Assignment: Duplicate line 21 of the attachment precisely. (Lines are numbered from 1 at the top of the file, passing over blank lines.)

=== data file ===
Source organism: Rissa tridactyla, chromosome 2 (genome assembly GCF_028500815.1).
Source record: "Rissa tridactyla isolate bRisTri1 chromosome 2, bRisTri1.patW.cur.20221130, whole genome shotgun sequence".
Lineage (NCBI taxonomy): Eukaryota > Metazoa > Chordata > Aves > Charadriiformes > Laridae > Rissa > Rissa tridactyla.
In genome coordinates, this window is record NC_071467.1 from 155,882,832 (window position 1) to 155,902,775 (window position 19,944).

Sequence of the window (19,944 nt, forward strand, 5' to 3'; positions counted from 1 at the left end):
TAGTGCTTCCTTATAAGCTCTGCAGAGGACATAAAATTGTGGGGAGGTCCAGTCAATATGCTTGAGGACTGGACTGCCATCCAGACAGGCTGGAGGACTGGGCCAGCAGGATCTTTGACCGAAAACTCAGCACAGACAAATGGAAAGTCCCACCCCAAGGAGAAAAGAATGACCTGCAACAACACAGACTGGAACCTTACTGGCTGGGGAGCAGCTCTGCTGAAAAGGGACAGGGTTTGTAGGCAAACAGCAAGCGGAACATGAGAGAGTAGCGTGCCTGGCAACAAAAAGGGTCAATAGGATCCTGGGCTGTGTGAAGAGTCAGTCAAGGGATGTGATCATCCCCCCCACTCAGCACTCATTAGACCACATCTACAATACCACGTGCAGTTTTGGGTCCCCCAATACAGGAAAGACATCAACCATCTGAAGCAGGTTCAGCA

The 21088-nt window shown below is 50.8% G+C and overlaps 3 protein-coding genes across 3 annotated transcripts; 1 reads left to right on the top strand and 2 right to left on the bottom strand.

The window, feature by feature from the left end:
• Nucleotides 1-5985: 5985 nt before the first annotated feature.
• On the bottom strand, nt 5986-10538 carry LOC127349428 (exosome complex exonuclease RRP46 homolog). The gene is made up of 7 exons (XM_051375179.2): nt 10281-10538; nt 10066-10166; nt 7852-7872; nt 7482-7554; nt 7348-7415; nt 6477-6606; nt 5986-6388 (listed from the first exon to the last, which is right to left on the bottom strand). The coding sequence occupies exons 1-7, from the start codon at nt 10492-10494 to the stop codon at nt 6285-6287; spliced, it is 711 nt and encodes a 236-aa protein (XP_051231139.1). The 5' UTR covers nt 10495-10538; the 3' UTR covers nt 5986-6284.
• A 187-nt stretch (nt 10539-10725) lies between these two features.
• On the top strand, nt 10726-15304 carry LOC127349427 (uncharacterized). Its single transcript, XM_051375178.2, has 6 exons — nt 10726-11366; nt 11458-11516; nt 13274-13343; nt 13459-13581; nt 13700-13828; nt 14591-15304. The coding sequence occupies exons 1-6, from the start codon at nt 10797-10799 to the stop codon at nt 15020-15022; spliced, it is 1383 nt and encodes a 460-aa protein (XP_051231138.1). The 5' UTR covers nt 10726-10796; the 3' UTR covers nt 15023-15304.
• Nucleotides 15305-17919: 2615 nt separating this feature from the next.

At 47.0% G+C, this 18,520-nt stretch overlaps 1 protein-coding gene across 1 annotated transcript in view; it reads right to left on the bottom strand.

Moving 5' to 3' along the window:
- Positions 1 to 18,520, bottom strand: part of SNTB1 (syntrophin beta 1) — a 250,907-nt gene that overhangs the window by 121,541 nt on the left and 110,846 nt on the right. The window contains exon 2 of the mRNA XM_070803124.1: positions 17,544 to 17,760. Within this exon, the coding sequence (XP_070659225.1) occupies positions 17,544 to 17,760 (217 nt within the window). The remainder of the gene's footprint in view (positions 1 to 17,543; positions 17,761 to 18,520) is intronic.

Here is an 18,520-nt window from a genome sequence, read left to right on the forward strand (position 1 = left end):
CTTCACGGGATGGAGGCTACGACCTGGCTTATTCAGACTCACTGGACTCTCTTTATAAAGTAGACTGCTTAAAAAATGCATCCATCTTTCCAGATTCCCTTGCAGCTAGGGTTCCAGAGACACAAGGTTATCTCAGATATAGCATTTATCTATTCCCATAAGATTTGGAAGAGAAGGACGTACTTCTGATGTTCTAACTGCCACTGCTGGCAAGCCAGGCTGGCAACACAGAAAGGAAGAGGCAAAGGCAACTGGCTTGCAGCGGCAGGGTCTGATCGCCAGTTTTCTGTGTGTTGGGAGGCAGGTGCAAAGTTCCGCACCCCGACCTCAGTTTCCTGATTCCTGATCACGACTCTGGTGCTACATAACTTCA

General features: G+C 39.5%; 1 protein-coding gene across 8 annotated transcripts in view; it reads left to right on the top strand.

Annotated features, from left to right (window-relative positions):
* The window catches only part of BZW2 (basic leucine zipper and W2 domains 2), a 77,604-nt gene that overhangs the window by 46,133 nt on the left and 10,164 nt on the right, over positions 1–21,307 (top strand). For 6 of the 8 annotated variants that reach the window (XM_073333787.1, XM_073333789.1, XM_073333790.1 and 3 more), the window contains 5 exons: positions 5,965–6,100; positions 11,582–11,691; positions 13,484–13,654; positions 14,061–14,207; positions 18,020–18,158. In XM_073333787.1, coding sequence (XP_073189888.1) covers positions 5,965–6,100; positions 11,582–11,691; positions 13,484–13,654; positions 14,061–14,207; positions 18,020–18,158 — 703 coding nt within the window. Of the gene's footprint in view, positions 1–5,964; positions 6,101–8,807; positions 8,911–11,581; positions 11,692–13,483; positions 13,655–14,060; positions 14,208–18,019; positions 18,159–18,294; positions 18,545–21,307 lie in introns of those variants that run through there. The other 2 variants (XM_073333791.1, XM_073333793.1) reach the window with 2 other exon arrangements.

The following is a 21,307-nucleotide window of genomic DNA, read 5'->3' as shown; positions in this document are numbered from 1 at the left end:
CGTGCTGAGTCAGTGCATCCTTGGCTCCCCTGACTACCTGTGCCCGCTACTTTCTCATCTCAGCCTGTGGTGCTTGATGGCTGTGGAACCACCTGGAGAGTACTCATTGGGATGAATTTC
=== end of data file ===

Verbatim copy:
* The window catches only part of BZW2 (basic leucine zipper and W2 domains 2), a 77,604-nt gene that overhangs the window by 46,133 nt on the left and 10,164 nt on the right, over positions 1–21,307 (top strand). For 6 of the 8 annotated variants that reach the window (XM_073333787.1, XM_073333789.1, XM_073333790.1 and 3 more), the window contains 5 exons: positions 5,965–6,100; positions 11,582–11,691; positions 13,484–13,654; positions 14,061–14,207; positions 18,020–18,158. In XM_073333787.1, coding sequence (XP_073189888.1) covers positions 5,965–6,100; positions 11,582–11,691; positions 13,484–13,654; positions 14,061–14,207; positions 18,020–18,158 — 703 coding nt within the window. Of the gene's footprint in view, positions 1–5,964; positions 6,101–8,807; positions 8,911–11,581; positions 11,692–13,483; positions 13,655–14,060; positions 14,208–18,019; positions 18,159–18,294; positions 18,545–21,307 lie in introns of those variants that run through there. The other 2 variants (XM_073333791.1, XM_073333793.1) reach the window with 2 other exon arrangements.